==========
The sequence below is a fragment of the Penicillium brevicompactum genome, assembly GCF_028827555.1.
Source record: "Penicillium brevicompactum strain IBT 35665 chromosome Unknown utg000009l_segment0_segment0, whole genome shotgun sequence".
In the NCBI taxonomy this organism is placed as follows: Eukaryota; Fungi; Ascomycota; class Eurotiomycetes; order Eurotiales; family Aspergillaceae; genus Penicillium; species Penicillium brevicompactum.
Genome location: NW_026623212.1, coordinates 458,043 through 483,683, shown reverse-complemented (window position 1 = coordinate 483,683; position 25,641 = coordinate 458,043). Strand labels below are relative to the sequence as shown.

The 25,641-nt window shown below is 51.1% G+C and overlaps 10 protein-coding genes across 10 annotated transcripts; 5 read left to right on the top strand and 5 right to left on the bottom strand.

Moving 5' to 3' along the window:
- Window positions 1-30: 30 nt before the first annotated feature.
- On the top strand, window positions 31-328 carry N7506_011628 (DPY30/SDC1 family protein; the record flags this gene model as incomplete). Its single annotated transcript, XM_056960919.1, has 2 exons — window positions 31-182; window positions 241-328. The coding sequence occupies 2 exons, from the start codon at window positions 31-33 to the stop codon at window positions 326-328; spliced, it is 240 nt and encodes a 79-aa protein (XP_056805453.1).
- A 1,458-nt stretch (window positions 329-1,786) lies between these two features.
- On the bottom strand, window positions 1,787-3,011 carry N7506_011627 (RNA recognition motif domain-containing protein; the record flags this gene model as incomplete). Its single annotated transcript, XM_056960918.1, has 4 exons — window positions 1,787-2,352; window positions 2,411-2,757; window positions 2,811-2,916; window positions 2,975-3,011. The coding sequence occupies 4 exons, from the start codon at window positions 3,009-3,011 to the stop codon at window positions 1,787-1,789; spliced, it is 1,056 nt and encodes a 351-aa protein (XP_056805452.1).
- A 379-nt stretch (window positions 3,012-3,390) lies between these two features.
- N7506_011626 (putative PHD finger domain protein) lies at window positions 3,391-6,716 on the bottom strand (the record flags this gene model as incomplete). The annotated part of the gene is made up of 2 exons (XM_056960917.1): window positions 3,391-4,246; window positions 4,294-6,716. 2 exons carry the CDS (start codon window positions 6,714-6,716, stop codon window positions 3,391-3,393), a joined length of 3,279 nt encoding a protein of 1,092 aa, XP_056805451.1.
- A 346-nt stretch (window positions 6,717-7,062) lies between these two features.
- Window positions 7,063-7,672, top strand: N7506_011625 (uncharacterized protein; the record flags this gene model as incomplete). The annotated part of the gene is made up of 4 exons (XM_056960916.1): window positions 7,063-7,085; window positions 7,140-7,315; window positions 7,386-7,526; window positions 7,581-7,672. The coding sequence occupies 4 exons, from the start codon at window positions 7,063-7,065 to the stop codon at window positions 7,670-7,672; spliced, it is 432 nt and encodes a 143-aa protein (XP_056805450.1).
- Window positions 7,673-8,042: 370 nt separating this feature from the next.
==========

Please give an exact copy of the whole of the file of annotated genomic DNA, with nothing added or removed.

The sequence below is a fragment of the Penicillium brevicompactum genome, assembly GCF_028827555.1.
Source record: "Penicillium brevicompactum strain IBT 35665 chromosome Unknown utg000009l_segment0_segment0, whole genome shotgun sequence".
In the NCBI taxonomy this organism is placed as follows: Eukaryota; Fungi; Ascomycota; class Eurotiomycetes; order Eurotiales; family Aspergillaceae; genus Penicillium; species Penicillium brevicompactum.
Genome location: NW_026623212.1, coordinates 458,043 through 483,683, shown reverse-complemented (window position 1 = coordinate 483,683; position 25,641 = coordinate 458,043). Strand labels below are relative to the sequence as shown.

The 25,641-nt window shown below is 51.1% G+C and overlaps 10 protein-coding genes across 10 annotated transcripts; 5 read left to right on the top strand and 5 right to left on the bottom strand.

Moving 5' to 3' along the window:
- Window positions 1-30: 30 nt before the first annotated feature.
- On the top strand, window positions 31-328 carry N7506_011628 (DPY30/SDC1 family protein; the record flags this gene model as incomplete). Its single annotated transcript, XM_056960919.1, has 2 exons — window positions 31-182; window positions 241-328. The coding sequence occupies 2 exons, from the start codon at window positions 31-33 to the stop codon at window positions 326-328; spliced, it is 240 nt and encodes a 79-aa protein (XP_056805453.1).
- A 1,458-nt stretch (window positions 329-1,786) lies between these two features.
- On the bottom strand, window positions 1,787-3,011 carry N7506_011627 (RNA recognition motif domain-containing protein; the record flags this gene model as incomplete). Its single annotated transcript, XM_056960918.1, has 4 exons — window positions 1,787-2,352; window positions 2,411-2,757; window positions 2,811-2,916; window positions 2,975-3,011. The coding sequence occupies 4 exons, from the start codon at window positions 3,009-3,011 to the stop codon at window positions 1,787-1,789; spliced, it is 1,056 nt and encodes a 351-aa protein (XP_056805452.1).
- A 379-nt stretch (window positions 3,012-3,390) lies between these two features.
- N7506_011626 (putative PHD finger domain protein) lies at window positions 3,391-6,716 on the bottom strand (the record flags this gene model as incomplete). The annotated part of the gene is made up of 2 exons (XM_056960917.1): window positions 3,391-4,246; window positions 4,294-6,716. 2 exons carry the CDS (start codon window positions 6,714-6,716, stop codon window positions 3,391-3,393), a joined length of 3,279 nt encoding a protein of 1,092 aa, XP_056805451.1.
- A 346-nt stretch (window positions 6,717-7,062) lies between these two features.
- Window positions 7,063-7,672, top strand: N7506_011625 (uncharacterized protein; the record flags this gene model as incomplete). The annotated part of the gene is made up of 4 exons (XM_056960916.1): window positions 7,063-7,085; window positions 7,140-7,315; window positions 7,386-7,526; window positions 7,581-7,672. The coding sequence occupies 4 exons, from the start codon at window positions 7,063-7,065 to the stop codon at window positions 7,670-7,672; spliced, it is 432 nt and encodes a 143-aa protein (XP_056805450.1).
- Window positions 7,673-8,042: 370 nt separating this feature from the next.